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When a drive is kicked from a RAID array, its metadata is no longer updated. So the drive that still sees all drives as AAAA is usually the one that was kicked first. The update time might reflect that as well. So I assume the RAID layer first kicked sdh (when 4 drives were active), then sdi (with 3 drives), sdj (two drives), and that leaves sdg alone with ...


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What I ended up doing was using mknod like @derobert suggested to create the devices that mdadm was looking for. I tried the major/minor numbers mdadm was telling me it couldn't find with the different drive letters I was trying to remove until it worked. mknod /dev/sde1 b 8 17 Then I had to use the --force option to get it remove the component. mdadm ...


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It's because the device nodes no longer exist on your system (probably udev removed them when the drive died). You should be able to remove them by using the keyword failed or detached instead: mdadm -r /dev/md0 failed # all failed devices mdadm -r /dev/md0 detached # failed ones that aren't in /dev anymore If your version of mdadm is too old to do ...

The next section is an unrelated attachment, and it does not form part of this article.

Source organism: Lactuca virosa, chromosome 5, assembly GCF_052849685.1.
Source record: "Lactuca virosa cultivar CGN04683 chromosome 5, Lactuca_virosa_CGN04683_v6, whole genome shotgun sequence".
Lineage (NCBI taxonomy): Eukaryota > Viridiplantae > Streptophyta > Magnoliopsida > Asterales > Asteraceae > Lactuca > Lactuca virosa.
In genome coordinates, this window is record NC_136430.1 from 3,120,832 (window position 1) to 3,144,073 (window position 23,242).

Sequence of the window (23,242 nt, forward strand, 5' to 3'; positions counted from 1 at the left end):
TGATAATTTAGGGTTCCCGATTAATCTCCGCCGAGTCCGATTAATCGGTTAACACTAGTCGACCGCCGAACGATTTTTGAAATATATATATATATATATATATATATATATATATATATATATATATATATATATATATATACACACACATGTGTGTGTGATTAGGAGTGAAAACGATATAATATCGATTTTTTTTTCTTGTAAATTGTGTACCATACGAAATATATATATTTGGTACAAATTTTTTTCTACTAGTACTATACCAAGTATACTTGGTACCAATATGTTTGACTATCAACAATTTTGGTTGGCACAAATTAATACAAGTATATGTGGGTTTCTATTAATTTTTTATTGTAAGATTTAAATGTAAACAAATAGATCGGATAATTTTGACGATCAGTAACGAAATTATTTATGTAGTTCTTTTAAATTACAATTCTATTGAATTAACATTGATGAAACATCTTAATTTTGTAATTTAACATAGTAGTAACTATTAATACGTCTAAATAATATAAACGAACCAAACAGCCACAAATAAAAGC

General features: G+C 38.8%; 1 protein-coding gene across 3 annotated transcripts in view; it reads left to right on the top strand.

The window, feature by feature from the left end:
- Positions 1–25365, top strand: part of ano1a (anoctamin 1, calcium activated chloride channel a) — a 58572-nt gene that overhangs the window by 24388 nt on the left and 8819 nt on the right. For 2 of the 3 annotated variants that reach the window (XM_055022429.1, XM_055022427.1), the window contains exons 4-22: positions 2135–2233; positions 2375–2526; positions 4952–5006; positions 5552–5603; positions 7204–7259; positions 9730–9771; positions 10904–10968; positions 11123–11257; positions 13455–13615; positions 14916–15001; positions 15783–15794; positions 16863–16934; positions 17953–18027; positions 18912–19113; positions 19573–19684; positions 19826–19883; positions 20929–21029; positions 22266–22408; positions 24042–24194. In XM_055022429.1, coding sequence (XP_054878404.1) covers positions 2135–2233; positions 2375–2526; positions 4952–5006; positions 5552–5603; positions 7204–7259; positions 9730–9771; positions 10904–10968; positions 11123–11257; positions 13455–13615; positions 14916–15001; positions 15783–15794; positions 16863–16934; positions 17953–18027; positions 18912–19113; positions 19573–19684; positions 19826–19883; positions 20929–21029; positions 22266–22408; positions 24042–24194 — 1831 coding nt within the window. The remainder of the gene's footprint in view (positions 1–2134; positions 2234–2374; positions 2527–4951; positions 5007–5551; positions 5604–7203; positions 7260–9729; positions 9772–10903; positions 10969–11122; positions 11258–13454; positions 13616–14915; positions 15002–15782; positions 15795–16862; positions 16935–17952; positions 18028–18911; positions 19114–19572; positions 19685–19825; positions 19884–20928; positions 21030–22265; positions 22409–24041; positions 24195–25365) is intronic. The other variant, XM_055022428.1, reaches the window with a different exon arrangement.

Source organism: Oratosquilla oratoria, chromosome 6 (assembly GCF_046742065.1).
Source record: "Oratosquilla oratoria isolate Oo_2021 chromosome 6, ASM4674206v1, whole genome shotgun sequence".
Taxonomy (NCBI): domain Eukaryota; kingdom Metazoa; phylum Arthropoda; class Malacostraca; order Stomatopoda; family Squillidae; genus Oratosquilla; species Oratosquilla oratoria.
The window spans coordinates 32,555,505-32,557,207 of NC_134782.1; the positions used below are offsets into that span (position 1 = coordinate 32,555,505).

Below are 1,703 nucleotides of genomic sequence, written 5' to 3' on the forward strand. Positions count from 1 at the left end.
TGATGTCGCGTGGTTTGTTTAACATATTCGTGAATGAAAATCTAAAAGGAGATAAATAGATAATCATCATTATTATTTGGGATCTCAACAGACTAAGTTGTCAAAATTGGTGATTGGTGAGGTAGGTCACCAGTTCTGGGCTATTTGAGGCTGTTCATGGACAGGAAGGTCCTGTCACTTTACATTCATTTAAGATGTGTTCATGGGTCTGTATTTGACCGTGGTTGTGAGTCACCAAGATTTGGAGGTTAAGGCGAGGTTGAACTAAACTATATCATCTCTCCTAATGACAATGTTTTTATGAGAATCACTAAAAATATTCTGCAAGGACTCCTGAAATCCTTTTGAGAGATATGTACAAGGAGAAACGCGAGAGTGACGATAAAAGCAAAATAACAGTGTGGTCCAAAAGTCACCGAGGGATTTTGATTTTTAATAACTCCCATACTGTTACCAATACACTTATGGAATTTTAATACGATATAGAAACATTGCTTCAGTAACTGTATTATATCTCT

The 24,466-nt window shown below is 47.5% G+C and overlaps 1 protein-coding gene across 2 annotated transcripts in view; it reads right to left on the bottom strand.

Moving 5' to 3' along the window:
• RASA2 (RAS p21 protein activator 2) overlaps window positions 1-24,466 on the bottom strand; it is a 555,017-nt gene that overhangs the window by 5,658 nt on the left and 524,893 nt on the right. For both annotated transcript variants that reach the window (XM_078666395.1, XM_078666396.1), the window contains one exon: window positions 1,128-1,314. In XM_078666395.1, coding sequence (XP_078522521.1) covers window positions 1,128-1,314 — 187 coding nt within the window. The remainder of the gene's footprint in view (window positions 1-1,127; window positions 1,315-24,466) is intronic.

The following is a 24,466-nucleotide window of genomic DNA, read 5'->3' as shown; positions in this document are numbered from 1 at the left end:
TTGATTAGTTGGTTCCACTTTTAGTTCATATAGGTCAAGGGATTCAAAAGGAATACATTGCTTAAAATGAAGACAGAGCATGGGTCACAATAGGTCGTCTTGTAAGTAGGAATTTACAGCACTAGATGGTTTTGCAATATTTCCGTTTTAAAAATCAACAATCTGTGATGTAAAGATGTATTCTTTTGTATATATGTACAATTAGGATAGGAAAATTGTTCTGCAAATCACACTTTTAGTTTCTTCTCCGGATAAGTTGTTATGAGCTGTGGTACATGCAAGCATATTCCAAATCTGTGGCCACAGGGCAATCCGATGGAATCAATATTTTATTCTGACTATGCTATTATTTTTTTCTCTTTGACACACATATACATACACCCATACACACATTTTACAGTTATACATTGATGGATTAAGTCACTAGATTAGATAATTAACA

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The minimal required grub.cfg is the following : set timeout=1 set root='mduuid/ce16c757e4752e4fa9a2fd4935df1aef' menuentry 'Arch Linux' { linux /boot/vmlinuz-linux root=UUID=05dddf23-1d9f-417e-b3f8-2281a328dc0b rw initrd /boot/initramfs-linux.img } Yes, quite a bit different from the long stream of garbage that gets generated by grub-mkconfig, and as ...


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Since you've partitioned your RAID as if it was a single disk, you can ignore the RAID altogether in this case. So it's merely a problem of resizing / shifting partitions. So for example, you could shrink the www partition, delete the swap and then shift the root partition to the left in order to grow it. Or, if that seems to complicated and you don't ...



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